Precursor lesions of endocrine system neoplasms

Pathology. 2013 Apr;45(3):316-30. doi: 10.1097/PAT.0b013e32835f45c5.


The concept of precursor lesions of endocrine neoplasms is a new and interesting topic in endocrine pathology. A variety of clinicopathological conditions are associated with a sequence of cellular changes from hyperplasia to neoplasia; dysplasia is, in contrast, quite rare. The majority of precursor lesions is associated with familial genetic syndromes. These include C-cell hyperplasia in thyroid that is associated with familial medullary thyroid carcinoma, adrenal medullary hyperplasia as a precursor of phaeochromocytomas in MEN2 syndrome, rare pituitary adenohypophyseal cell hyperplasia in familial syndromes associated with pituitary adenomas, MEN1-related precursor gastric enterochromaffin-like cell (ECL) hyperplasia, and duodenal gastrin producing (G) and/or somatostatin producing (D) cell hyperplasia that give rise to type II gastric neuroendocrine tumours (NETs) and duodenal NETs, respectively, and MEN1- or VHL-related islet hyperplasia, islet dysplasia and ductulo-insular complexes that are associated with pancreatic NETs. Other hyperplasias are not thought to be associated with genetic predisposition. Some are attributed to inflammation; autoimmune chronic atrophic gastritis-related ECL hyperplasia can progress to type I gastric NETs, and EC (enterochromaffin) cell or L cell hyperplasia associated with inflammatory bowel diseases can progress to colorectal NETs. In the lung, diffuse idiopathic pulmonary neuroendocrine cell hyperplasia can give rise to peripherally-located low grade pulmonary NETs and tumourlets (neuroendocrine microtumours <5 mm). Rarely, secondary hyperplasias develop into autonomous neoplasms, as in tertiary hyperparathyroidism or pituitary thyrotroph adenomas in primary hypothyroidism. While some precursor lesions, such as thyroid C cell hyperplasia, represent frankly premalignant conditions, others may represent a sequence of proliferative changes from hyperplasia to benign neoplasia that may also progress to malignancy.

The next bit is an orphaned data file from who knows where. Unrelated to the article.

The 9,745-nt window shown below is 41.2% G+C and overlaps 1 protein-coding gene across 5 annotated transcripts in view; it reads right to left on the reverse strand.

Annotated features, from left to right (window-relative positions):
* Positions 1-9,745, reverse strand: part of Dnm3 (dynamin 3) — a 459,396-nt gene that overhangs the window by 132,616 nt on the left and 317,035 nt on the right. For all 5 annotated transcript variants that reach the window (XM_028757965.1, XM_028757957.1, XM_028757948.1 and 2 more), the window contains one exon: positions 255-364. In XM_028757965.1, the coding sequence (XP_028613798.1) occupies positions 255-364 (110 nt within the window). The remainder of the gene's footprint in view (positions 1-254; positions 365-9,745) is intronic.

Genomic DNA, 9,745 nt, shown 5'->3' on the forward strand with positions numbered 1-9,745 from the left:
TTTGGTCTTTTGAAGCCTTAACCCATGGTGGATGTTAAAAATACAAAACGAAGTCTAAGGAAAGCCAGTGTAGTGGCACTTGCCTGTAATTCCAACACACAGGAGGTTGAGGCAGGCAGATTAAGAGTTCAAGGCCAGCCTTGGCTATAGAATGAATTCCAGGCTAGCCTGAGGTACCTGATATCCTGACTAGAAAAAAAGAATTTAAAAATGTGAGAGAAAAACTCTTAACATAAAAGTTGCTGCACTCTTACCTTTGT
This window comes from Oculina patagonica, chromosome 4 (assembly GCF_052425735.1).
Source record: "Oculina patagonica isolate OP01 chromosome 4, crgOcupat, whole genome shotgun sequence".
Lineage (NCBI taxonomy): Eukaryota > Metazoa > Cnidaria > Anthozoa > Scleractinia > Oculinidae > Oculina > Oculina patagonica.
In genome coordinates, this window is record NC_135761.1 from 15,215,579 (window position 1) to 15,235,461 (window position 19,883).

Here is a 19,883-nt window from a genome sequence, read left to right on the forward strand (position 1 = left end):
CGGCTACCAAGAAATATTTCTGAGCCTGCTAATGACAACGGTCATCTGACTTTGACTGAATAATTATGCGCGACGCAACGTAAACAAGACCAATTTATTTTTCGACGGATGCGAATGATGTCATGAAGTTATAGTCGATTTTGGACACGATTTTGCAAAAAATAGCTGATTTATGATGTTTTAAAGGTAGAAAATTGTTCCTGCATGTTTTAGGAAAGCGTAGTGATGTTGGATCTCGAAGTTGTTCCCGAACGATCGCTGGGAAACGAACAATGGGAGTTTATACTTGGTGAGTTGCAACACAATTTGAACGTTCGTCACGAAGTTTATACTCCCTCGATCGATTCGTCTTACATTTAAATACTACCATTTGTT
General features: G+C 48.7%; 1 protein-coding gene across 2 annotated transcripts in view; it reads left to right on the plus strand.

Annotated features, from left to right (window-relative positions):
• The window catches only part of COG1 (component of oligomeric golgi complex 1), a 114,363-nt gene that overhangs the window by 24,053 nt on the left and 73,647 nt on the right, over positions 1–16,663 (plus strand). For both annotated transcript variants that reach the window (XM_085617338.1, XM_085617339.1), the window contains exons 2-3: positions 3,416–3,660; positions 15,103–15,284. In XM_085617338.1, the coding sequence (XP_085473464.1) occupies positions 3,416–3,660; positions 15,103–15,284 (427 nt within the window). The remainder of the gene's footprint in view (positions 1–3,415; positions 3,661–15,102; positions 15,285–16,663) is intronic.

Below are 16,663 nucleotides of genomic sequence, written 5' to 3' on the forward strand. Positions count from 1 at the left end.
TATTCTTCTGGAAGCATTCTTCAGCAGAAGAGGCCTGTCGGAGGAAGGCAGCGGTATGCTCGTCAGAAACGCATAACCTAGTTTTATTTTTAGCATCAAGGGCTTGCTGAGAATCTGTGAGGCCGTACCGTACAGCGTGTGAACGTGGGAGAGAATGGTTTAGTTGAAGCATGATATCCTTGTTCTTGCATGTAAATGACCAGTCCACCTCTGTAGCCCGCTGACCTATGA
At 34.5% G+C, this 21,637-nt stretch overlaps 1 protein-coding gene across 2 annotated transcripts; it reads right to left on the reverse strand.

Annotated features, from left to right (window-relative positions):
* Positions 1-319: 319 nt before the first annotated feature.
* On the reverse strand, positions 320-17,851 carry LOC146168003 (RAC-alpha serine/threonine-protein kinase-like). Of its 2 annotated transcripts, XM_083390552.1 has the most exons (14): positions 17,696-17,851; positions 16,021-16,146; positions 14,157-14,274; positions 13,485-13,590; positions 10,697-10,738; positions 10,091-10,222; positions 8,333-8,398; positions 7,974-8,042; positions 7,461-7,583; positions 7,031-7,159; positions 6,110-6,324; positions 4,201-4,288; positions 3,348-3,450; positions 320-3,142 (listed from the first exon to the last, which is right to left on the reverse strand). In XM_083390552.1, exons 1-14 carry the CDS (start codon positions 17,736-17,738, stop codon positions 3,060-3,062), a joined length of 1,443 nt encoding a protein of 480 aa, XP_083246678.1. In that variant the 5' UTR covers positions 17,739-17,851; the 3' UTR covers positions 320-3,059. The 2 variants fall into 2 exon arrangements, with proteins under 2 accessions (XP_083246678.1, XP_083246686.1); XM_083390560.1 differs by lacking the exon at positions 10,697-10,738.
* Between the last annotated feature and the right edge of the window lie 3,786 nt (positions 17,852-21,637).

Publication types

  • Review

MeSH terms

  • Endocrine Gland Neoplasms / pathology*
  • Humans
  • Neuroendocrine Tumors / pathology
  • Precancerous Conditions / pathology*